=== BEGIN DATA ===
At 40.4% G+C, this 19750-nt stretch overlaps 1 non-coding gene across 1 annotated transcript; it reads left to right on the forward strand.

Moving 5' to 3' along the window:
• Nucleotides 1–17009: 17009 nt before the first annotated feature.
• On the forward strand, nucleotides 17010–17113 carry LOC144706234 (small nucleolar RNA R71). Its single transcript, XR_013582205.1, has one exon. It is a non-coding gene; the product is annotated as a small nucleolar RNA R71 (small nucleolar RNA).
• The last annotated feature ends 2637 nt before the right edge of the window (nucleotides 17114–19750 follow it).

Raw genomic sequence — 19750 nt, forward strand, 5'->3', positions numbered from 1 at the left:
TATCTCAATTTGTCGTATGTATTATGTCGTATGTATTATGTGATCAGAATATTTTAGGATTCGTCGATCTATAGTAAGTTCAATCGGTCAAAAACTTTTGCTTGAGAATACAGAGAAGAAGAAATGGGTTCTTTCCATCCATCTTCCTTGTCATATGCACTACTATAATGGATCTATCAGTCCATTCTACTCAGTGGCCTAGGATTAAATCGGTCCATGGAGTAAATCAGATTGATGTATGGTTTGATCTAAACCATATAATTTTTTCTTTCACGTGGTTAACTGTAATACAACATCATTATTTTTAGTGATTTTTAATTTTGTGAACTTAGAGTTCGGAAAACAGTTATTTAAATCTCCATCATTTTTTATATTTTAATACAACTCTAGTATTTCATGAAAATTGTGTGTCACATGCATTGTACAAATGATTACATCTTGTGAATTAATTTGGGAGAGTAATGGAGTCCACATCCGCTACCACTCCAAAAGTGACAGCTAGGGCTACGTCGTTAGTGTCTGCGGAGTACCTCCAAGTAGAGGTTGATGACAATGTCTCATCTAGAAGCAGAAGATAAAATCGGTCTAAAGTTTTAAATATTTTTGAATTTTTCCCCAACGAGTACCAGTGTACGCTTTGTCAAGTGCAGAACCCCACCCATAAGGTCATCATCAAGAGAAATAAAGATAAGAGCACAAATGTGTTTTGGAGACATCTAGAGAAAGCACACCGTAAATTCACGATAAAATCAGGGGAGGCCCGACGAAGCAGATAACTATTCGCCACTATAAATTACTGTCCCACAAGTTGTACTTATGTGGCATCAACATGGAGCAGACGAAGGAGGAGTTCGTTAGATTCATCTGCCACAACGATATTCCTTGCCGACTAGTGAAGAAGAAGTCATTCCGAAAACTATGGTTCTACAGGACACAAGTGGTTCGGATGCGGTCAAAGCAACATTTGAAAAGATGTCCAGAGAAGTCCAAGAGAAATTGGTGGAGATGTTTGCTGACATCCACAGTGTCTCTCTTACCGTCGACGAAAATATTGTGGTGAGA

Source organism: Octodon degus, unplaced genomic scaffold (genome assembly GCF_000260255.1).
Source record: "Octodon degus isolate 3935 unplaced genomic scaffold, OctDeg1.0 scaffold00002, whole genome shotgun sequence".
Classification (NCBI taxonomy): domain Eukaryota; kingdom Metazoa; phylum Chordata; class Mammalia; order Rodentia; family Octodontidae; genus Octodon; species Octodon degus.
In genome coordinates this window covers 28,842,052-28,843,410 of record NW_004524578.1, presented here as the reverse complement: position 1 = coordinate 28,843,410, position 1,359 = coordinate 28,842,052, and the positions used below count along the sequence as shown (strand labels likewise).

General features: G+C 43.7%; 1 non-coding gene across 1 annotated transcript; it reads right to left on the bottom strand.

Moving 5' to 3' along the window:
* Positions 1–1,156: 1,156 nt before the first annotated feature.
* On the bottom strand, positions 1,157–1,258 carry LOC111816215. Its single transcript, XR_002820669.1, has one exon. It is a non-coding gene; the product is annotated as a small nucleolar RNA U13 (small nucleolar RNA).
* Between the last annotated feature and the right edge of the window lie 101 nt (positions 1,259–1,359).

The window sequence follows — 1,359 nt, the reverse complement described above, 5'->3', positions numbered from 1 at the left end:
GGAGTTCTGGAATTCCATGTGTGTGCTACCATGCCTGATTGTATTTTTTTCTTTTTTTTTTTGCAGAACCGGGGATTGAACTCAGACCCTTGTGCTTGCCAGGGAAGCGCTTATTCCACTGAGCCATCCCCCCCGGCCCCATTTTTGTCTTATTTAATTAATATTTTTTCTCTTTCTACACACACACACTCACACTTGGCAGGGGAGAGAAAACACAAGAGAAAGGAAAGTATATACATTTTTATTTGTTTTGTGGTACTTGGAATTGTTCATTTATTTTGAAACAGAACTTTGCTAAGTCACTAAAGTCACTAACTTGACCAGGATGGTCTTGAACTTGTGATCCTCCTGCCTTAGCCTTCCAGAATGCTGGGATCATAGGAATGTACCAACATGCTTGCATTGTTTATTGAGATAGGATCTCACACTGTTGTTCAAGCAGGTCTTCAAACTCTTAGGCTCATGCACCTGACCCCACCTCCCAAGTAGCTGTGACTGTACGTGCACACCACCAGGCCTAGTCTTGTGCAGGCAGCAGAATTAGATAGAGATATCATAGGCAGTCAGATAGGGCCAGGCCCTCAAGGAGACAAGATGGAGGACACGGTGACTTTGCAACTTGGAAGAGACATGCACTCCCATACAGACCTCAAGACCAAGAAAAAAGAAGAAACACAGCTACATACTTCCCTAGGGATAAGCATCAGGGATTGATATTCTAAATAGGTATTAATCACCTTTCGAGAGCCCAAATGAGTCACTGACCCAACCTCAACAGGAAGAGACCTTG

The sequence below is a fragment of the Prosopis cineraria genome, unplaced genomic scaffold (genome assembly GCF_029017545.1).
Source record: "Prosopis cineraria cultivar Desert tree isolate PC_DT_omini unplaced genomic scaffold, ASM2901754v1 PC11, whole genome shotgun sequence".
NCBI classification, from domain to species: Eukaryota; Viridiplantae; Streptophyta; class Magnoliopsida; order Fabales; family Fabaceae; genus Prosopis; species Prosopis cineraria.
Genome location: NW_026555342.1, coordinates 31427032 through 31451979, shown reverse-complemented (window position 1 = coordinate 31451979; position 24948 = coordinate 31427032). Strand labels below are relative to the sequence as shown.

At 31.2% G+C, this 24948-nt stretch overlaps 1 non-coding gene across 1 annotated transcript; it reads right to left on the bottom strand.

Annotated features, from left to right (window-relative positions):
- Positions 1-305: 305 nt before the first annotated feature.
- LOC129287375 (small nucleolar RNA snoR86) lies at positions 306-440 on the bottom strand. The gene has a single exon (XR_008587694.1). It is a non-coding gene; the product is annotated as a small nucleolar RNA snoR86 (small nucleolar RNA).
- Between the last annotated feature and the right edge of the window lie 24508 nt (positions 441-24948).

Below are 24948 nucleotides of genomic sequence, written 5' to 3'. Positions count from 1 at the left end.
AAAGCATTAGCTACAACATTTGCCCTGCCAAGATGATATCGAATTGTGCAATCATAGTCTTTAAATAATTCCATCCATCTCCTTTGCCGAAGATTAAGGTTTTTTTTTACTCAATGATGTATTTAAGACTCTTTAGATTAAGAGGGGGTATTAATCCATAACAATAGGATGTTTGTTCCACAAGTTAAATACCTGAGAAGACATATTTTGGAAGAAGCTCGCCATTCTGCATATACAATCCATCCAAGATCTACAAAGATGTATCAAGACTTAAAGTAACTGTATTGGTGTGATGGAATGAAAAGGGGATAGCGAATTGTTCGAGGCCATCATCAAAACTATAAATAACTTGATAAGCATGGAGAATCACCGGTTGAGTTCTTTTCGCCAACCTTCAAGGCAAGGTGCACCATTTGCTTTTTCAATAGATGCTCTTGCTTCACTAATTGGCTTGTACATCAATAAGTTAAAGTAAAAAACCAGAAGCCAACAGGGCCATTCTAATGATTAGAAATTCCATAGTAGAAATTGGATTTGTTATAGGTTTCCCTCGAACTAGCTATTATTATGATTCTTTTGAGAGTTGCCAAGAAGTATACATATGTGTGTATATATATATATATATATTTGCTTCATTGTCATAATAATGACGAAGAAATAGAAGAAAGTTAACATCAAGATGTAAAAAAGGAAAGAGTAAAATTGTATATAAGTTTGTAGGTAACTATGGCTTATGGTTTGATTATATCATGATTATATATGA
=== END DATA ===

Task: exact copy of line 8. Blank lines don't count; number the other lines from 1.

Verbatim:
Source organism: Octodon degus, unplaced genomic scaffold (genome assembly GCF_000260255.1).